MT2002 Analysis

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## Limits of functions

Our definition of continuity allows us to talk about the limit of a function.

Definition

If the sequence (f (xn) converges to the same limit for any sequence with (xn)→ p with xnp we call this limit f (p).

We can then rephrase the definition of continuity given above as:

A function f is continuous at p if f (x) exists and is equal to f (p).

Variations of the above definition are: f (p). [Take (xn) to be any unbounded monotonic increasing sequence.] f (p). [Take (xn) to be any unbounded monotonic decreasing sequence.] f (p). [Take (xn) to be any sequence converging to p with xn> p.] f (p). [Take (xn) to be any sequence converging to p with xn< p.]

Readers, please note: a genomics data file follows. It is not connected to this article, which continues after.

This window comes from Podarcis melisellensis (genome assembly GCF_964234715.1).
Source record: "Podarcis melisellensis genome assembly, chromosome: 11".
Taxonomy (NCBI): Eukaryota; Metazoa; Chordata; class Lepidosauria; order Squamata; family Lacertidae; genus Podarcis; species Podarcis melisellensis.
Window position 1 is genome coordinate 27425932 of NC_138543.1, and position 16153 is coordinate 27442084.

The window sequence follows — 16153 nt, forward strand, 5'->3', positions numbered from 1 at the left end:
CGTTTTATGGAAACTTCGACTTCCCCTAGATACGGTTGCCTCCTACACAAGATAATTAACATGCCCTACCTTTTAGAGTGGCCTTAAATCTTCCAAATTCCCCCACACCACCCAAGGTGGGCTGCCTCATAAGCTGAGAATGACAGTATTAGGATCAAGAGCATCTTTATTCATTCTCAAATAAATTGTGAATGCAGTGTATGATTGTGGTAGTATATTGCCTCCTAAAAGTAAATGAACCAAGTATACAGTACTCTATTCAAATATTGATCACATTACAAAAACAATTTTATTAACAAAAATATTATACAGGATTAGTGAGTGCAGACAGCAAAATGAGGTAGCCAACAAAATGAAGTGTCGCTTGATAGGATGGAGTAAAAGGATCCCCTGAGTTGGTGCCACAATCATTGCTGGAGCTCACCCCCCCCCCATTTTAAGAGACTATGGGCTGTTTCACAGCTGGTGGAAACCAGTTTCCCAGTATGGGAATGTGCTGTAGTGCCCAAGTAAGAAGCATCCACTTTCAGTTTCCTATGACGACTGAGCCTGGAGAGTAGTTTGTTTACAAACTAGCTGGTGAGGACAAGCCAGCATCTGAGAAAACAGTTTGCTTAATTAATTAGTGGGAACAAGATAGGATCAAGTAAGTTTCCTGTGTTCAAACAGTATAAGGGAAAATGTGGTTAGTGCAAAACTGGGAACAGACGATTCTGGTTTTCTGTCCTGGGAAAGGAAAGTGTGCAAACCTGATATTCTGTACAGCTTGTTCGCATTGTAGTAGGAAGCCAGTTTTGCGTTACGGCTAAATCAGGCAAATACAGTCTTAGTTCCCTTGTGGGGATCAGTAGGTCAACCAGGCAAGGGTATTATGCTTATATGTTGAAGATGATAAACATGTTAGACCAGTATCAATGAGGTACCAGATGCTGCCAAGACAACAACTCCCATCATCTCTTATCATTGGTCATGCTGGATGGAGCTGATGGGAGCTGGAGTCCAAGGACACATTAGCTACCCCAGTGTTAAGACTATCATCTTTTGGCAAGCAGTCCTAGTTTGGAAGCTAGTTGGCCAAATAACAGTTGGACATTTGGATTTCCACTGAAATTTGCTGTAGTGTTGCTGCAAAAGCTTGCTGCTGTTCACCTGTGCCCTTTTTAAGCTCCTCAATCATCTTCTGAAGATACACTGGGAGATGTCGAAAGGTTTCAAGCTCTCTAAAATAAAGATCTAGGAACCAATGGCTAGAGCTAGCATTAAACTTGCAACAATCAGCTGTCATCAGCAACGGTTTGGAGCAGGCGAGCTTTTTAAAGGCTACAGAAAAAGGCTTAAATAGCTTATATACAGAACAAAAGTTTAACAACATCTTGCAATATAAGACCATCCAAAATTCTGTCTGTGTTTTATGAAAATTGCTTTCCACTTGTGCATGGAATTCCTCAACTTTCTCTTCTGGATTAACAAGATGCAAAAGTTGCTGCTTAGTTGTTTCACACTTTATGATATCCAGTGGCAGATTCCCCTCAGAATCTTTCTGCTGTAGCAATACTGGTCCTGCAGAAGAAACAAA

Remark

1. The condition xnp in the above definition is to allow for the possibility that f (x) is not defined at the point x = p. This is, for example, the case in the definition of the derivative of a function.
2. In terms of quantifiers, we may define a function to be continuous if:
(∀pR)( ε > 0)(∀xR)(∃δ > 0)(|x - p| < δ ⇒ |f (x) - f (p) < ε)
Note that the value of δ that we need to find is allowed to depend on x as well as on ε.
It is common for beginners to mis-state the definition as:
(∀pR)(∀ε > 0)(∃δ > 0)(∀xR)(|x - p| < δ ⇒ |f (x) - f (p) < ε)
In this case the same value of δ would have to work for all ε.

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JOC September 2001